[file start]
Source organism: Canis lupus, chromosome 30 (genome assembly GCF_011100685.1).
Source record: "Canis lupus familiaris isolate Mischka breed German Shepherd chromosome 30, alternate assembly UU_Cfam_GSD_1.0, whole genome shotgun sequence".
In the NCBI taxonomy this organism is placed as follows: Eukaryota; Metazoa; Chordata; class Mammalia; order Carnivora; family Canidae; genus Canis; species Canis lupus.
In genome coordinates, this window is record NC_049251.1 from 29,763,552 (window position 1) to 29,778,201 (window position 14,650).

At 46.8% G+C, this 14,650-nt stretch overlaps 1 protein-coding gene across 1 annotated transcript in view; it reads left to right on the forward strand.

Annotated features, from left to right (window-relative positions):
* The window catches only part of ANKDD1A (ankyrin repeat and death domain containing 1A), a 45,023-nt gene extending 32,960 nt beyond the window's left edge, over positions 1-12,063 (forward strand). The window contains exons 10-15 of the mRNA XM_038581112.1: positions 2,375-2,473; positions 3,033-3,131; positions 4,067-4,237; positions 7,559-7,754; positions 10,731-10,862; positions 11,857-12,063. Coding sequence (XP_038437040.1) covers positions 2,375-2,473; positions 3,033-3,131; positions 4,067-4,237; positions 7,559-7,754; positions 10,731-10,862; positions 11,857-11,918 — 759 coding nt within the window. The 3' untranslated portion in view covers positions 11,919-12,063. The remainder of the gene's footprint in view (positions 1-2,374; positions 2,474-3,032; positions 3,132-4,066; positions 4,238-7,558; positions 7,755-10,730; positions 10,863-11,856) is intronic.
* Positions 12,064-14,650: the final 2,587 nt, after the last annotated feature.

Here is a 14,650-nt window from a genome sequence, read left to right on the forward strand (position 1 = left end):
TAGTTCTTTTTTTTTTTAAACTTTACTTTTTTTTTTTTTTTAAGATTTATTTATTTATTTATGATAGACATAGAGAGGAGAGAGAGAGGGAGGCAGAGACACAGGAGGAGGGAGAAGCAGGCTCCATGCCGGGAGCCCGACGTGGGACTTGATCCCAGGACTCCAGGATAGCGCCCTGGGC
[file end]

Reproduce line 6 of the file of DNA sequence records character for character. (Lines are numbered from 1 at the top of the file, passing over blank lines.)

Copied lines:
Annotated features, from left to right (window-relative positions):